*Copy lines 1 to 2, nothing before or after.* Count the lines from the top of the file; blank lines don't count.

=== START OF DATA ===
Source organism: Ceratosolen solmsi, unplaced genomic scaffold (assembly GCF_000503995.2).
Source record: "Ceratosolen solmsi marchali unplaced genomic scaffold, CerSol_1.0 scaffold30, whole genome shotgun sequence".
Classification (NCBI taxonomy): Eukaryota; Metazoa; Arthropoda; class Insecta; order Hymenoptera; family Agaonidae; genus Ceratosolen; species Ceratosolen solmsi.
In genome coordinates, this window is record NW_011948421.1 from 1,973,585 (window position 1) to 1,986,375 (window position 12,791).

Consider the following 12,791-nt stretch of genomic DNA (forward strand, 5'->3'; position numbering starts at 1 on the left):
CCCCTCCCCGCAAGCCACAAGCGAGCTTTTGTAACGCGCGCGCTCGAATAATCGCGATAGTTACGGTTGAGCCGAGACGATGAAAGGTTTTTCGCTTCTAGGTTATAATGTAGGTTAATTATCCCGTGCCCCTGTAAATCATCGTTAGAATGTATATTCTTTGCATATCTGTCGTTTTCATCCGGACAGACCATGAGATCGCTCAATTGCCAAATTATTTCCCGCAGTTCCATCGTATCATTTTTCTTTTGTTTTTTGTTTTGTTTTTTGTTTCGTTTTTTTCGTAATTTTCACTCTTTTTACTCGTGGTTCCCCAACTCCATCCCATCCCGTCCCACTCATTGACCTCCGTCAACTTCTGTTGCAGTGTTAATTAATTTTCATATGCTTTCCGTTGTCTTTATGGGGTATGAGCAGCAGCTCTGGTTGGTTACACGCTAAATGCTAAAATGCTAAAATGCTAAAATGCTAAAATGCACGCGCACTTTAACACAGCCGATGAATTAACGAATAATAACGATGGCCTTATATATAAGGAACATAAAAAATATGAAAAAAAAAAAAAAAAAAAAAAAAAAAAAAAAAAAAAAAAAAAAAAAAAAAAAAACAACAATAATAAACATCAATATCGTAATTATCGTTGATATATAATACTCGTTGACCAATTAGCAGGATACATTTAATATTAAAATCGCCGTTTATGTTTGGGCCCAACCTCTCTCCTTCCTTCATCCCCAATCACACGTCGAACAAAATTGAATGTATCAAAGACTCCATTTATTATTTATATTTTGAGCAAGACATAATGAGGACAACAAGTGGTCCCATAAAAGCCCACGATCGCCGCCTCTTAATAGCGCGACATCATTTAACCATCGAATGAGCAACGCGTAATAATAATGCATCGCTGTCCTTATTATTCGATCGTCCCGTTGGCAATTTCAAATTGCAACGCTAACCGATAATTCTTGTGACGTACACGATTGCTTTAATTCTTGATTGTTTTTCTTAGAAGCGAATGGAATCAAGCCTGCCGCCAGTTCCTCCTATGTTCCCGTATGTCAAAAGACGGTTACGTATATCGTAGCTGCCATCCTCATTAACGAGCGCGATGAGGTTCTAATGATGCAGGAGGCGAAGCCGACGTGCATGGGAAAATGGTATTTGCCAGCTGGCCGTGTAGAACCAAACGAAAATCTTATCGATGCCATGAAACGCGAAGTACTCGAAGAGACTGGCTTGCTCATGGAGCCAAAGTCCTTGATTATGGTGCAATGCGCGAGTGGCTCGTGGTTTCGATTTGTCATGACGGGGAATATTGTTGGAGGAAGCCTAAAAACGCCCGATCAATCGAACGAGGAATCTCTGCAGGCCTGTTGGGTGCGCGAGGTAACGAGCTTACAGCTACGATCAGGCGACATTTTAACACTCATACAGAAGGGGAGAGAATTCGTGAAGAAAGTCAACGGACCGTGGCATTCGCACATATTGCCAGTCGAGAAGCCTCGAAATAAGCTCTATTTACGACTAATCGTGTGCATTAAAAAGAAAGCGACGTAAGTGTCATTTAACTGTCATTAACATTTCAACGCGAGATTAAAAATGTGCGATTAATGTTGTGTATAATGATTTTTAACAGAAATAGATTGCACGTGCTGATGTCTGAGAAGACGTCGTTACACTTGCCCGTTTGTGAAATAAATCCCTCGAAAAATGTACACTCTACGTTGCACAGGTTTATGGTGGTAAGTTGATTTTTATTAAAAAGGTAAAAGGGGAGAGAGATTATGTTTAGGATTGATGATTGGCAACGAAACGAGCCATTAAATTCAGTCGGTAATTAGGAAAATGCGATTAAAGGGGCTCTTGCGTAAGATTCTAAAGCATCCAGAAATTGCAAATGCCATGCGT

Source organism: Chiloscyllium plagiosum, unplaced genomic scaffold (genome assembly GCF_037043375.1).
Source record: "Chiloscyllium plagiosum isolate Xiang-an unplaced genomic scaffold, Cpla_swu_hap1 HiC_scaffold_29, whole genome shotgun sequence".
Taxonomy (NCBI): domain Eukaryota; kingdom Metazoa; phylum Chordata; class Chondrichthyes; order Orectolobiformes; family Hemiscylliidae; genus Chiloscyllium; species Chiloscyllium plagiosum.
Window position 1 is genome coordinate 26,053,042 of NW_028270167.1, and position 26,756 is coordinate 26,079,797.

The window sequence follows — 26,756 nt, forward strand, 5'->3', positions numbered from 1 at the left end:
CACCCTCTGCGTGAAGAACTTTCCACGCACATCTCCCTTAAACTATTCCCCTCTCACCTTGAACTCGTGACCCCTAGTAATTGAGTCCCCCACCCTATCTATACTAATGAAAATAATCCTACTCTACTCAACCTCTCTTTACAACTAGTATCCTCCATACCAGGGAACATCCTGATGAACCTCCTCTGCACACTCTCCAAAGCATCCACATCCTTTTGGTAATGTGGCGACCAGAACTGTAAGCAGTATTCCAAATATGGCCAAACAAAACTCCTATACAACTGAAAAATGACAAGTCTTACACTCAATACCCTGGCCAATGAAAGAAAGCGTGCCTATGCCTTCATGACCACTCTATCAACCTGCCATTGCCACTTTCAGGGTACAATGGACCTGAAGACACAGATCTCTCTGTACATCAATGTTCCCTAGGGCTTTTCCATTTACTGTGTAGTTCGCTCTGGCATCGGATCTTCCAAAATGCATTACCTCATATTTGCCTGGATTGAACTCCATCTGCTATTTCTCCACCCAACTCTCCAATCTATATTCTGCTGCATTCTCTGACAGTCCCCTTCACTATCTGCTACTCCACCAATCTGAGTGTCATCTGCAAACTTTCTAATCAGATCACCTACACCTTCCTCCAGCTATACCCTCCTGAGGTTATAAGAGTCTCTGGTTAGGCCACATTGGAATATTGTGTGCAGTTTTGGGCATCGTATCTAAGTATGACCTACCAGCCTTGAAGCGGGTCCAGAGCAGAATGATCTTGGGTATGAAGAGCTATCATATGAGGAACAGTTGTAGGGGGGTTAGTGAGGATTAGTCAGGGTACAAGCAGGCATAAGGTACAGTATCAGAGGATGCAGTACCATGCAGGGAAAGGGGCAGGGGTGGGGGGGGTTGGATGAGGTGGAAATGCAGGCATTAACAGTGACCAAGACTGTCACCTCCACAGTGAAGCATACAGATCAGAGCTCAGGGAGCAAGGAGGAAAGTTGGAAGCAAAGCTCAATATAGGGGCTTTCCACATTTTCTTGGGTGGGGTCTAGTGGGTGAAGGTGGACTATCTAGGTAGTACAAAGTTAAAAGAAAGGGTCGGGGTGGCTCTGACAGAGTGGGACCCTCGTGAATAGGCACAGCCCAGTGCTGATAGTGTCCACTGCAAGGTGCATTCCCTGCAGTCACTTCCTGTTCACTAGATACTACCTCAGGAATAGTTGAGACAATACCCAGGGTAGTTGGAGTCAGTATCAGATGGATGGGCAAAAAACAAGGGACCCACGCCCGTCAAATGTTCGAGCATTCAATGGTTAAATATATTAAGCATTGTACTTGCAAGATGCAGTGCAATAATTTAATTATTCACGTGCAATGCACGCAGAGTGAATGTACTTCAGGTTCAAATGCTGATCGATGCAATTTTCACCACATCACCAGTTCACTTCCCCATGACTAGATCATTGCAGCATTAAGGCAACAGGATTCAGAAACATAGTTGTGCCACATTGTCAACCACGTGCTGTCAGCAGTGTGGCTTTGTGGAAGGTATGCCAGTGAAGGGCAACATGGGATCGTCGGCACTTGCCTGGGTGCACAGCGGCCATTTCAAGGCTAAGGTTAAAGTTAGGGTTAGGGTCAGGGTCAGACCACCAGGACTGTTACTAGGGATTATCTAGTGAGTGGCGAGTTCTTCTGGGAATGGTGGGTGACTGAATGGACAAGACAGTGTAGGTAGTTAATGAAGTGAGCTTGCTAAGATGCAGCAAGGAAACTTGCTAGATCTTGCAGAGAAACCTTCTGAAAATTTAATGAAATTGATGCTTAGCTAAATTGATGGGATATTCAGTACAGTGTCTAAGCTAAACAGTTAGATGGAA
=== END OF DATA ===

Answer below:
Source organism: Ceratosolen solmsi, unplaced genomic scaffold (assembly GCF_000503995.2).
Source record: "Ceratosolen solmsi marchali unplaced genomic scaffold, CerSol_1.0 scaffold30, whole genome shotgun sequence".